Have you ever stood at the sink with a large pot in your hands, waiting for it to fill with water from the tap? Even if the water’s turned all the way on, it can take a frustratingly long time for the pot to fill.
Estrangements are frustrating in the same way. “What’s taking so long? Why isn’t this resolving?” It’s kind of like saying, “Why isn’t the pot full yet?” when you’re tired of standing at the sink.
There’s another similarity between estrangement and filling a pot: You can’t speed up the process. But you can easily slow it down.
If you get tired of holding a slowly-filling pot under the faucet, you can move it away from the stream. But doing so will only prolong the task.
Once the water is on full force, there’s no way to get to the goal any faster. Anything and everything you do, besides waiting for the project to complete itself, will only delay the desired outcome.
But while you can’t make a pot fill faster, you do have choices. You can stand there, as I often do, fuming about how long it’s taking. Or you can cast your mind to the pasta you’re going to cook. Will you cook it al dente or make it more tender? What kind of sauce will you serve with it?
You might even remember, while you’re standing there pondering your dinner, that you forgot to buy pasta.
Reconciliation is a Process
Parents are typically in a hurry to reconnect with their estranged adult children. But too often they don’t think about what’s going to happen after reconciliation. It’s as if they’re in a hurry to fill a pot with water, without having any plans for what to do with it.
Reconciliation isn’t the end of estrangement; it’s the next phase. What you do once your child is back in touch has an impact on how long your reunion will last.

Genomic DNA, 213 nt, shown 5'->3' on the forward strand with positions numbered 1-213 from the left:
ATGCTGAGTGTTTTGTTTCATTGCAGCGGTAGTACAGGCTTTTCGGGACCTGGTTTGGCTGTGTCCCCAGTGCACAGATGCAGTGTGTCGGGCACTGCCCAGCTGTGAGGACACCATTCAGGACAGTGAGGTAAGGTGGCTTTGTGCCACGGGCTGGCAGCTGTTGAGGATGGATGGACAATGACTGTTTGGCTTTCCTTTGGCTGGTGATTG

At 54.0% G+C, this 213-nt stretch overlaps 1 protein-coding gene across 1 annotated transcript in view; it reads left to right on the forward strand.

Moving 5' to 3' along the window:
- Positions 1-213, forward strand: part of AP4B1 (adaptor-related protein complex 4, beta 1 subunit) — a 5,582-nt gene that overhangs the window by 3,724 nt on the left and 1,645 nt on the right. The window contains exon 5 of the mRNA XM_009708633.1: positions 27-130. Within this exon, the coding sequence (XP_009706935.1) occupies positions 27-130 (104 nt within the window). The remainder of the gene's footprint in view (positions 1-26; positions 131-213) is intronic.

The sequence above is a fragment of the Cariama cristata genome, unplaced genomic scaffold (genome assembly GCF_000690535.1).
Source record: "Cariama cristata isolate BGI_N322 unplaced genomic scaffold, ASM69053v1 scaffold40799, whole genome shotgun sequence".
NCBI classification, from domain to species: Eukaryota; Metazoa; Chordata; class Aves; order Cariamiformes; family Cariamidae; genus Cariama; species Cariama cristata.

Imagine that you’re holding a pot under the faucet, and you have only the time it takes to fill to make all necessary plans for an elaborate new meal. Now how long does it seem to take that pot to fill up? Any impatience is soon replaced with laser focus on your meal planning.
That’s how it needs to be for rejected parents. You have only as much time as your child decides to take right now to figure out what happened, and why, and what changes are needed so that it doesn’t happen again. Don’t be in a hurry to reconnect; you need the time you’ve been given.
Acting impulsively, reacting to negativity with negativity, reaching out when you’ve been asked not to… these common behaviors, while understandable (because we’re all human), usually delay reconciliation.
Focus on learning and growing during this forced hiatus in your relationship. Most adult children estrange for reasons that make perfect sense to them. You need to know your child’s reasons, or be able to figure them out based on past conversations or behavior.
And then you’ll want to put yourself in a position where you can address those reasons, once and for all. This takes time.
Think about that the next time you’re filling a pot.
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